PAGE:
Finding the Perfect Name

The Aggie Club embodied A&M's revered tradition to become the 12th Man Foundation

By Haley Stangle

On April 2, 1950, seven former students gathered to form a non-profit organization that would raise money for the athletics department at Texas A&M.

The idea initially started due to a promise from head football coach Homer Norton that any players leaving A&M to go serve in WWII would still have a scholarship when they returned. To be able to honor Norton's promise and afford to recruit new players out of high school, the athletics department needed more money. And thus, The Aggie Club was born with A.E. Foerster '24 serving as the inaugural president of the organization.

In its first year, The Aggie Club raised $16,182 in annual donations. By the second year, annual giving nearly doubled with $30,190.

The organization grew steadily over the next few decades in both members and donations and began to really flourish by the mid-1970s due to the tireless fundraising efforts of Harry Green '52. In 1977, annual donations passed $1 million for the first time.

“I stayed on the road about 75 percent of the time, going to A&M clubs in one town to the next,” said Green, who served as the organization's executive director from 1979-91. “We didn't have enough members, and there were only four of us in the office. We just had to be out moving and meeting people, shaking their hands and telling them about how important it was to donate.”

Alongside A&M's athletics department, The Aggie Club continued to reach new heights in the 1980s, and at the 1986 Summer Meeting in Austin, the idea was suggested to change the organization's name. It was Harold Turner '52 who said he thought the name should include “12th Man.”

Arno Krebs '64, a member of the Executive Committee from 1984-89, thought the name change was a great idea. When Krebs became president of The Aggie Club in 1988, he started the ball rolling to make it happen.

There were meetings, marketing studies, focus groups and a special committee Krebs created dubbed the “Name Change Committee” to decide if the moniker truly needed to change.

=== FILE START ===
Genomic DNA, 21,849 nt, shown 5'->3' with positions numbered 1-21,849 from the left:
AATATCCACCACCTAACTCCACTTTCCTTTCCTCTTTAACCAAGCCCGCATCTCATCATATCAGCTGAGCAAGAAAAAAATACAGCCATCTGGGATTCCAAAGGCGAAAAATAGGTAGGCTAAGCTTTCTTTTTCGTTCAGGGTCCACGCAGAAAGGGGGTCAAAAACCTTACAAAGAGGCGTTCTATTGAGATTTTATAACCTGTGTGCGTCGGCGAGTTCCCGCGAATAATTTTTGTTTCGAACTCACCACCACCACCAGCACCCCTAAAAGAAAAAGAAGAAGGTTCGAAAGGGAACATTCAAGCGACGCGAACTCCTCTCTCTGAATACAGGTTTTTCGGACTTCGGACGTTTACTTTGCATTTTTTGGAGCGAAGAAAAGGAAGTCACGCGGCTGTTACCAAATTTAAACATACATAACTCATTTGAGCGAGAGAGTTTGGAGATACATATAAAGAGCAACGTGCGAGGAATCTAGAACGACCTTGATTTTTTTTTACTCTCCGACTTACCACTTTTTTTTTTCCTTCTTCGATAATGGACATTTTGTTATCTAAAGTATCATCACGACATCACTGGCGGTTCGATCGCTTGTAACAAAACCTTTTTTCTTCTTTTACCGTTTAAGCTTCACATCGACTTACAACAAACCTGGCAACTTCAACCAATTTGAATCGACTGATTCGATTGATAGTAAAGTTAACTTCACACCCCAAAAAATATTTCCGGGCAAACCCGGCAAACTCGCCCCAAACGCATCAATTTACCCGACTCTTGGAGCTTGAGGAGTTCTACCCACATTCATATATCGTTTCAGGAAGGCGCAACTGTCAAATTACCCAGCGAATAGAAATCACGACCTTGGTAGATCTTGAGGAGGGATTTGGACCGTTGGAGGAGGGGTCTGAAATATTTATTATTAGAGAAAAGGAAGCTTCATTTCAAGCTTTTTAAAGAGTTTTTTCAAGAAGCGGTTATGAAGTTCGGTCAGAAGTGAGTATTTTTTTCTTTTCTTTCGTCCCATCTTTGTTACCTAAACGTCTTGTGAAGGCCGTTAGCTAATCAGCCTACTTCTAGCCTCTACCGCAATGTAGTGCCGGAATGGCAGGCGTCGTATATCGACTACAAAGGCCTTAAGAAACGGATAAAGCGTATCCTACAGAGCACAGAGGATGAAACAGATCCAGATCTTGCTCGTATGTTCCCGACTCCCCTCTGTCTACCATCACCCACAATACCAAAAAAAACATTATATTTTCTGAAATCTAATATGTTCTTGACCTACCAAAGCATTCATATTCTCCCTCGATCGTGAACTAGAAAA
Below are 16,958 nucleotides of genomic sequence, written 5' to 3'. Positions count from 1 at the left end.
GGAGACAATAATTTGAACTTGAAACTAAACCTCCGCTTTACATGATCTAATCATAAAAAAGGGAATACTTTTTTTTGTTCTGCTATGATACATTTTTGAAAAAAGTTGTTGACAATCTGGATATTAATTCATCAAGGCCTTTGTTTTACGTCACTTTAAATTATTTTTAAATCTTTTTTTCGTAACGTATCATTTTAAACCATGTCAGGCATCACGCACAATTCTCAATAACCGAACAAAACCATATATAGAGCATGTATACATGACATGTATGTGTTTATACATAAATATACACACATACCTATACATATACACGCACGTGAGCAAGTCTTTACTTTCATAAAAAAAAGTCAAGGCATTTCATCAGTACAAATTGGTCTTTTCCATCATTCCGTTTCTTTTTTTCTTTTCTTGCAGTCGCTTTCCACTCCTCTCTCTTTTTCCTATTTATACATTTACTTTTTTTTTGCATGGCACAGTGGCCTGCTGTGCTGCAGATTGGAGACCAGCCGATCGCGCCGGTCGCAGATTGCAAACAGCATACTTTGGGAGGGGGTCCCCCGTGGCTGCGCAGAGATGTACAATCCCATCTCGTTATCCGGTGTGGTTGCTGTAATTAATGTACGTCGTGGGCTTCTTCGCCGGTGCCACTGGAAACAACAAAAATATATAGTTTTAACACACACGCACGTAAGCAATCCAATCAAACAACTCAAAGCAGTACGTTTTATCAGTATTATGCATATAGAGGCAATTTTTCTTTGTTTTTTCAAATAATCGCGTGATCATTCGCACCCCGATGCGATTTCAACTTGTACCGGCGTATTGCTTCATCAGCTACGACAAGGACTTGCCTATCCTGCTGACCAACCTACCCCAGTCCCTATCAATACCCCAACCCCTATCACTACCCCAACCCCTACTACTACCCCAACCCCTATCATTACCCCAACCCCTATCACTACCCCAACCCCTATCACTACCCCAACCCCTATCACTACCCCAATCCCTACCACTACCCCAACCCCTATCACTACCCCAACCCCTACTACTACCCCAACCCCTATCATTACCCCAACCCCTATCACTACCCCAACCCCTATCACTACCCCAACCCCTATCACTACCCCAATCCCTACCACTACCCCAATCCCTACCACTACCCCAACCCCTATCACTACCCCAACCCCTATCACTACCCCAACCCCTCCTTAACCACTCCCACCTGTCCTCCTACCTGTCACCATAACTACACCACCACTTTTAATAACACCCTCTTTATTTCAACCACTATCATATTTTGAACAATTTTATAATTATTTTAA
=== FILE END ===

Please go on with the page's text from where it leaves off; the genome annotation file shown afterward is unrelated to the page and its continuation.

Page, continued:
“We'd go look at another word, but we kept coming back to the text saying '12th Man Foundation.' It had that ring to it.”

Gerry Griffin '56
Two Aggie graduates shaking hands from the sixties

“I don't think any Aggies who are our age, who graduated in the 50s and 60s, had any idea how the organization would grow.”

Arno Krebs '64

Gerry Griffin '56, a member of the Executive Committee from 1988-93, served as chair of the Name Change Committee.

The consensus was that The Aggie Club was easily confused with other organizations and clubs at A&M, and people did not understand that the organization supported athletics. There was also an impression that it was “just a booster club,” and corporations were wary to donate because they did not believe The Aggie Club was a legitimate 501(c)(3) non-profit organization.

“Our goal was to raise a lot of money in the future,” says Krebs, “and we needed to be a more professional looking and sounding organization.”

After speaking with people from fundraising organizations at other universities, Green determined “foundation” should be in the new name.

“I looked at Clemson and I went to one of the Florida schools and then to North Carolina and they all had 'educational foundation' in their names,” Green recalled. “That's when I got the word 'foundation.'”

Different names were considered including The Aggie Foundation and Texas A&M Athletic Foundation. But the one name that kept coming up was the 12th Man Foundation.

Two men holding a Aggie Club sign

“The new name, it clicked with all of us on the Name Change Committee,” said Griffin, who also served as the president of the 12th Man Foundation in 1992. “We'd go look at another word, but we kept coming back to the text saying '12th Man Foundation.' It had that ring to it.”

The tradition of the 12th Man is about Aggies being ready and willing to step up when called upon, so it is only fitting that the organization that supports student-athletes and helps them be successful at A&M and beyond have 12th Man in its name. Donors to the 12th Man Foundation are the epitome of the 12th Man tradition.

As with any change, there was some resistance to the new name. However, the name change passed through a three-step process: the Executive Committee, the Board of Directors and the general membership (which totaled 4,000 members at that time).

On Nov. 19, 1988, The Aggie Club officially became the Texas A&M University 12th Man Foundation. The mission of the newly-named organization: providing scholarships to top tier student-athletes.

Thanks to the generosity of donors and forward-thinking leadership, the 12th Man Foundation has continued to grow year after year.

“I don't think any Aggies who are our age, who graduated in the 50s and 60s, had any idea how the organization would grow,” Krebs said.

From a vision in the late 1940s to today, the 12th Man Foundation has become one of the most successful and well-respected fundraising organizations in collegiate athletics.

Most importantly, the funds generated by the 12th Man Foundation and its loyal donors over the past 72 years have positively impacted the lives of thousands of Aggie student-athletes and helped transform Texas A&M Athletics into an elite athletics department.

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